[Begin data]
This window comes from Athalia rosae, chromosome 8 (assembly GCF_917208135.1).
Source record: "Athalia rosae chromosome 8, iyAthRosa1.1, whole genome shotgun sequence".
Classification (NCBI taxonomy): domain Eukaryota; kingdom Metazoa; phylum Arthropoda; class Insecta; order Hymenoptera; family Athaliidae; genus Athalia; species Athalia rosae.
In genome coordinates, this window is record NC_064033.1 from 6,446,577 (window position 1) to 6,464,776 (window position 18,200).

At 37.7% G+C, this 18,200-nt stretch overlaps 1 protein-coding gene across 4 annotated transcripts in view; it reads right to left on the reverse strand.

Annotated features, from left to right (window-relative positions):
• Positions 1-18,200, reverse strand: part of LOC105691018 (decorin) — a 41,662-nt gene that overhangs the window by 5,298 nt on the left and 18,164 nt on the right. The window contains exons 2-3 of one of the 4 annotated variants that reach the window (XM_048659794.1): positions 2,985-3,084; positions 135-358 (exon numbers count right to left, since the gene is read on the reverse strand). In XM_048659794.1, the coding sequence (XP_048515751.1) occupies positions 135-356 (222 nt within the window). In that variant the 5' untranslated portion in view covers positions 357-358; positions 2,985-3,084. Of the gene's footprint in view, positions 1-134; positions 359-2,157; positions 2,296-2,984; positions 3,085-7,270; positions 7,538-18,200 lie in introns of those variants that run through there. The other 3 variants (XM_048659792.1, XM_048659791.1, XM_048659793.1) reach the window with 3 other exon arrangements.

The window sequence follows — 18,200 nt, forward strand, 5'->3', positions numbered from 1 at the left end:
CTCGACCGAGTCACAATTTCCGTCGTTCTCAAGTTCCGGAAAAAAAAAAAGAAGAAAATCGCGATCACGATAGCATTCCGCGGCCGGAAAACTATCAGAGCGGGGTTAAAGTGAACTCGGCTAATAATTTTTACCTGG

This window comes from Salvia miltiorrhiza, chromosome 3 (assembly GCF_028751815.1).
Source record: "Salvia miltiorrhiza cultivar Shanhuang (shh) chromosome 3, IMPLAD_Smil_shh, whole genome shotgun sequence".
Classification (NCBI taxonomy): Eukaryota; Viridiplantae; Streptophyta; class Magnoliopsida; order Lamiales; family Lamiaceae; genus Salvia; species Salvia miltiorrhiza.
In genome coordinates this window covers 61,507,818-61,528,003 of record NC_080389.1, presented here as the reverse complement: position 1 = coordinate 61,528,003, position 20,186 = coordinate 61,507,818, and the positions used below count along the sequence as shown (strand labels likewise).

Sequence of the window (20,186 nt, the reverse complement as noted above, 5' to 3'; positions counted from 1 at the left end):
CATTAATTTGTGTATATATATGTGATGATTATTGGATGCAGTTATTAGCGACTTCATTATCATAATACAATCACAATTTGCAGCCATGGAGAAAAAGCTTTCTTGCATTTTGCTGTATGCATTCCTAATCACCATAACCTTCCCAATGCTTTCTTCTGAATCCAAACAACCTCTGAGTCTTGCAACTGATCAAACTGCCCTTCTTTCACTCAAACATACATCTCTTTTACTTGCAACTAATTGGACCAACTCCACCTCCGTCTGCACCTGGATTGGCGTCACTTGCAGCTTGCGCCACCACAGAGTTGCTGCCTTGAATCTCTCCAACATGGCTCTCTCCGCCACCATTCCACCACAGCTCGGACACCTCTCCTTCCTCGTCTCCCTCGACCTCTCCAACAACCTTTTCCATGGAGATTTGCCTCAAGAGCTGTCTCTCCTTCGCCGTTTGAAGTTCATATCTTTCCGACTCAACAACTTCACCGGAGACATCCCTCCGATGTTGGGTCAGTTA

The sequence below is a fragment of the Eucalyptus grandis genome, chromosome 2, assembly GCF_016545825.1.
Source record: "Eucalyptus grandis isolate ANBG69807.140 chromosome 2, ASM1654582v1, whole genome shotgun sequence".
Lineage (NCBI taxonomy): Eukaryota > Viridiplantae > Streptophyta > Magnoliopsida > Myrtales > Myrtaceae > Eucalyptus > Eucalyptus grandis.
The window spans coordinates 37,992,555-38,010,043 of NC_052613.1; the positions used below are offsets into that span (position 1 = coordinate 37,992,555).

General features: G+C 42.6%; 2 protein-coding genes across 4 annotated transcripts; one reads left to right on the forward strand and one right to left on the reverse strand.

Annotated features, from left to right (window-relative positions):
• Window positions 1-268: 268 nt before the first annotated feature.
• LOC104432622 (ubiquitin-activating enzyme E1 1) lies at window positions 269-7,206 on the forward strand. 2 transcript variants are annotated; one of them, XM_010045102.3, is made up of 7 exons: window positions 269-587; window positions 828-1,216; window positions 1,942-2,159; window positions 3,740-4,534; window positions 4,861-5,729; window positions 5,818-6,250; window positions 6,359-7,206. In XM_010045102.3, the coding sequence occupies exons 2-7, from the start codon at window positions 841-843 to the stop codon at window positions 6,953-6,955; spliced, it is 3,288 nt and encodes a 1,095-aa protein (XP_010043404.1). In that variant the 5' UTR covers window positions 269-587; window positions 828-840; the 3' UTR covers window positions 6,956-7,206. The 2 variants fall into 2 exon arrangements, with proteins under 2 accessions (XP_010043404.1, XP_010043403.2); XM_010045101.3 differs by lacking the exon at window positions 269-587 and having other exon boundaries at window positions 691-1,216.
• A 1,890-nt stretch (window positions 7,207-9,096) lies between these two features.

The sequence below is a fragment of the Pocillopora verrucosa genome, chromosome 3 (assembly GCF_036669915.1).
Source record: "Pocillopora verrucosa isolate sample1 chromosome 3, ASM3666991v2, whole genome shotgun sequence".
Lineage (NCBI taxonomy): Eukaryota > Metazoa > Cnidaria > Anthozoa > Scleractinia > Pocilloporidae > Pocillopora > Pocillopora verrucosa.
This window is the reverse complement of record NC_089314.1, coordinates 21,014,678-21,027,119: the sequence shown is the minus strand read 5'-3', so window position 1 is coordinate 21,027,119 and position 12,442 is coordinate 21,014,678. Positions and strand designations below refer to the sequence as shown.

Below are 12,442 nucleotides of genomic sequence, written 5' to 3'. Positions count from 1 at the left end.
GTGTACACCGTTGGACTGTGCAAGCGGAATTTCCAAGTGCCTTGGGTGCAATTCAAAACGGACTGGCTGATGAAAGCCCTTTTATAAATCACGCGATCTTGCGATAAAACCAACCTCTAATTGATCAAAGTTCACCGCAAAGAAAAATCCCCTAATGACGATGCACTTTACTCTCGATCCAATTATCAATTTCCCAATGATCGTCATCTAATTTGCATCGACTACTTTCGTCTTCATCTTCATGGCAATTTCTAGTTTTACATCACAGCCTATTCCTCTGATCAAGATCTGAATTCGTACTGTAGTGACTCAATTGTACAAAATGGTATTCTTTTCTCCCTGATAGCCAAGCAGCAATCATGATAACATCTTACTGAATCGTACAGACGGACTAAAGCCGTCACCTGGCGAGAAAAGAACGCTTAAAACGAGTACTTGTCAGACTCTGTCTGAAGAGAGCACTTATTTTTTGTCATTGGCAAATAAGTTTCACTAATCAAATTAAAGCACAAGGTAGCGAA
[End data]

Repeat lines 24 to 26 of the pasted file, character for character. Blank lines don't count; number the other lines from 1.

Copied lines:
• A 1,890-nt stretch (window positions 7,207-9,096) lies between these two features.

The sequence below is a fragment of the Pocillopora verrucosa genome, chromosome 3 (assembly GCF_036669915.1).
Source record: "Pocillopora verrucosa isolate sample1 chromosome 3, ASM3666991v2, whole genome shotgun sequence".